It is “well worth considering” changing the vaccine rollout plan to get as many first doses out as possible before moving on to second doses, according to Professor Luke O’Neill.
On The Pat Kenny Show this morning, the Trinity College immunologist noted that all three currently available vaccines are highly effective after a single shot.
“If the single shot is really efficacious, why wouldn’t you give it to as many as people as possible?” he said. “Because it will, first of all, protect them anyway and secondly, slow transmission.
"As we know now, the Pfizer vaccine is working and so is Moderna - there is more and more evidence that the vaccines are stopping transmission - so, if the single shot gives you a reasonable level of protection and a reasonable level of decreased transmission, why not use it up on as many people as possible in a population if, in that population, you will have a big effect?”
He noted that the single-shot Jansen vaccine, due to arrive in Ireland later this month, is no more effective than a single shot of the three we already have.
“Pfizer gave a 92.1% efficacy from a single shot, Moderna was 92.6%, AstraZeneca was 76% - that is a single shot,” he said.
“These are as good as Johnson and Johnson, by the way - which has been approved as a single shot anyway.
“So now there is talk of just get that supply out. Don’t be keeping some back; get as many people as you can vaccinated quickly because it will have an impact then on the level of illness and transmission.”
The Trinity professor noted that the UK, where 31.6 million people have had their first dose but only 5.5 million have had their second, is essentially already following a single dose policy.
“We don’t know yet if you need a second shot for a durable response that might go on for a year or two, but certainly, in this emergency, some people are saying it makes sense to get that first shot out as quickly as possible and I think it is well worth considering,” he said.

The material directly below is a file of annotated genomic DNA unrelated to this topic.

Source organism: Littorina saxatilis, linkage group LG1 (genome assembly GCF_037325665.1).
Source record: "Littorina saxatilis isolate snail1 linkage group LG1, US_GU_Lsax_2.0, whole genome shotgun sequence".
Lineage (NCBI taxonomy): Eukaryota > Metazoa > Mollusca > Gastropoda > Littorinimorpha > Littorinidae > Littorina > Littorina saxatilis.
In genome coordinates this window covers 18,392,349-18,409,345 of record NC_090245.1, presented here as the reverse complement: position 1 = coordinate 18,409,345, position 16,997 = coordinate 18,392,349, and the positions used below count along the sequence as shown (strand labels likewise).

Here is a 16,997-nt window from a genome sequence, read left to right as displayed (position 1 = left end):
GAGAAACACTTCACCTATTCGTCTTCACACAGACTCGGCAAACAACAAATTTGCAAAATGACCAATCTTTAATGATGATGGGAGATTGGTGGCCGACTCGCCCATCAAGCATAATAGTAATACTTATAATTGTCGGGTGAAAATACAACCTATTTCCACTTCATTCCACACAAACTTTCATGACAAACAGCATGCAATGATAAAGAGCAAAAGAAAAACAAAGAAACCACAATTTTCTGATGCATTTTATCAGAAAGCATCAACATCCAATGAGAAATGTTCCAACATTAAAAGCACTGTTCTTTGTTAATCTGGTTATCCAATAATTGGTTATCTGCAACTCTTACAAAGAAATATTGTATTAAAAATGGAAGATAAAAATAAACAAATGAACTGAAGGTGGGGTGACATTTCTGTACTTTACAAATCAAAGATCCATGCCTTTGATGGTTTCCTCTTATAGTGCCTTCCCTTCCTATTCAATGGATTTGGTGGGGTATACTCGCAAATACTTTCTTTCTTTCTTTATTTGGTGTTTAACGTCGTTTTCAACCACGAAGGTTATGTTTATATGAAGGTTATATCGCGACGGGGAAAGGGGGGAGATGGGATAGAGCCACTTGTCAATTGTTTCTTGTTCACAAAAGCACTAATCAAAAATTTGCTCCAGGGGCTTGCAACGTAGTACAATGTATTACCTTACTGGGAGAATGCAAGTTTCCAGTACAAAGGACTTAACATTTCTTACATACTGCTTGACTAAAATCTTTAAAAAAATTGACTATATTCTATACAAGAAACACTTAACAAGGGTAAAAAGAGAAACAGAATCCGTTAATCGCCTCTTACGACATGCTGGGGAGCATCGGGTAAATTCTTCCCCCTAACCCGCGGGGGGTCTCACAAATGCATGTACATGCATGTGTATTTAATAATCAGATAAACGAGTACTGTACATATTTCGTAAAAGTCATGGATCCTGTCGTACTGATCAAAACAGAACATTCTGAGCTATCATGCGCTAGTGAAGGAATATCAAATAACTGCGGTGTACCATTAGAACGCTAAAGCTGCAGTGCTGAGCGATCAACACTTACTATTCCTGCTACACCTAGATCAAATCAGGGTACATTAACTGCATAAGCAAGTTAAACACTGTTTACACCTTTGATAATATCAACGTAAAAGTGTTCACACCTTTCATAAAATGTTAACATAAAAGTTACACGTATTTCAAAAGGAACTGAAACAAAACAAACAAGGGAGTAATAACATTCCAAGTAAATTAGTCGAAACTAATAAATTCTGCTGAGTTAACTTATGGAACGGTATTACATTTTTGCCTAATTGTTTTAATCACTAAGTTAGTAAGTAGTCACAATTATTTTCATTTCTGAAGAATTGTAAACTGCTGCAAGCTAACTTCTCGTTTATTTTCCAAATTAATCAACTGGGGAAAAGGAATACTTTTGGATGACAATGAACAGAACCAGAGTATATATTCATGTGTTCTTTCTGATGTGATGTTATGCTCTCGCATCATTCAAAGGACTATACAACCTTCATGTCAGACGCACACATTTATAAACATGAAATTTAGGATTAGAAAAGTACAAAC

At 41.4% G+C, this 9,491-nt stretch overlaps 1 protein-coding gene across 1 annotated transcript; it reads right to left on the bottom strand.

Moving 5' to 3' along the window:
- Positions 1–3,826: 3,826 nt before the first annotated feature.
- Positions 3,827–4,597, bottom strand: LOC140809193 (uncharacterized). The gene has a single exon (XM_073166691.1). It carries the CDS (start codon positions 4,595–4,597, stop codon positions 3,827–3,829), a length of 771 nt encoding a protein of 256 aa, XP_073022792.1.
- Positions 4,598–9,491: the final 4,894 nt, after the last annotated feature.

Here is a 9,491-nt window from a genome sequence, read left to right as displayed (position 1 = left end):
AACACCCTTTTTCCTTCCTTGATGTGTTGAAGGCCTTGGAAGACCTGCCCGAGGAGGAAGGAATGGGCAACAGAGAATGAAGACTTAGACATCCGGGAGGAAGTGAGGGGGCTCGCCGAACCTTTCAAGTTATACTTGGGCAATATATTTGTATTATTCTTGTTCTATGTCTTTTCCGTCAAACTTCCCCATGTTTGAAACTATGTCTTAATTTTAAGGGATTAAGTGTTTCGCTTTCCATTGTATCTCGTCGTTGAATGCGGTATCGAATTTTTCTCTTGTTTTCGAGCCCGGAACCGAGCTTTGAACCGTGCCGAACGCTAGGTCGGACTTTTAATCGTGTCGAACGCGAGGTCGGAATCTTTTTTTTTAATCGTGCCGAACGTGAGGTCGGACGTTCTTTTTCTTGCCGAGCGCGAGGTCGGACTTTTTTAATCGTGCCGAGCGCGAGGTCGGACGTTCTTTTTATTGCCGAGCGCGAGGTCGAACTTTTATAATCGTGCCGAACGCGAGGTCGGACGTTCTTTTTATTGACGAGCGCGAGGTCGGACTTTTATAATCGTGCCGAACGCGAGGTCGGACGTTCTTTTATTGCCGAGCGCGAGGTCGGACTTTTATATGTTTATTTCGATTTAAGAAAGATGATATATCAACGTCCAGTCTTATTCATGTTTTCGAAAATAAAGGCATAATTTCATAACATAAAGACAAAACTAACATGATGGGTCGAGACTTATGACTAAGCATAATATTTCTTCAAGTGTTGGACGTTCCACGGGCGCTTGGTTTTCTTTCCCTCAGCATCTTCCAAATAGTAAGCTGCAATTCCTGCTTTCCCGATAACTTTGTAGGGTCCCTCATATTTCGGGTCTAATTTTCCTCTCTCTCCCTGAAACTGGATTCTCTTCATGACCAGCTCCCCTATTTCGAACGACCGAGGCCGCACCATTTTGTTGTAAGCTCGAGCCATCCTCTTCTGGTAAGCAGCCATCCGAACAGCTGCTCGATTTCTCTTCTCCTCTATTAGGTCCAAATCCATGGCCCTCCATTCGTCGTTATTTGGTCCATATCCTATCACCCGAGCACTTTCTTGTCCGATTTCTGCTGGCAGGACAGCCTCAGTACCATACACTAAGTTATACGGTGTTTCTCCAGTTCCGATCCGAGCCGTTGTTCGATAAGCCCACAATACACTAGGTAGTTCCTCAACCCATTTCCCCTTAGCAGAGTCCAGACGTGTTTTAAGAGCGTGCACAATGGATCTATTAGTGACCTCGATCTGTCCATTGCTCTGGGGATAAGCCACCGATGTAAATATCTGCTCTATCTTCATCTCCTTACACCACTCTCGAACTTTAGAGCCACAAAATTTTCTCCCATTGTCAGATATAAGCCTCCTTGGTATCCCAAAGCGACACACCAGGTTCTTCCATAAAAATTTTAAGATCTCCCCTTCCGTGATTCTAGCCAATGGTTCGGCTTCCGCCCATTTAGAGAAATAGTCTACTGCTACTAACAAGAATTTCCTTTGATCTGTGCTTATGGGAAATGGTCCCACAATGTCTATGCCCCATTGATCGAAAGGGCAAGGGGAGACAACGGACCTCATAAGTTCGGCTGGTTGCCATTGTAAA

Professor O’Neill said there is now “lots off debate” about focusing on single-shot administration, “especially in the developing world where there won’t be sufficient supply.”
“They have only got about two billion doses guaranteed there, which is only 25% coverage if you use two shots so again, they are probably going to press for single shots for all the vaccines in the developing world,” he said. “I bet that is what is going to happen.”
He said a single-shot rollout could also reduce the risk of new variants emerging.
“The big question as well is these variants because if they are emerging in the developing world you want to get as many people covered with a single shot as quickly as you can to stop more variants cropping up which could be an issue,” he said.
“So again, that might just decide the use of a single shot more widely to limit the chance of those variants emerging.”
Later in the show, the Health Minister Stephen Donnelly said a single-jab approach was not being looked at – suggesting, “it's not something we need to consider.”
"It's not something we're discussing for Ireland - the two jabs do provide that very, very strong effectiveness and we will have enough vaccine,” he said.
You can listen back to Professor O'Neill here: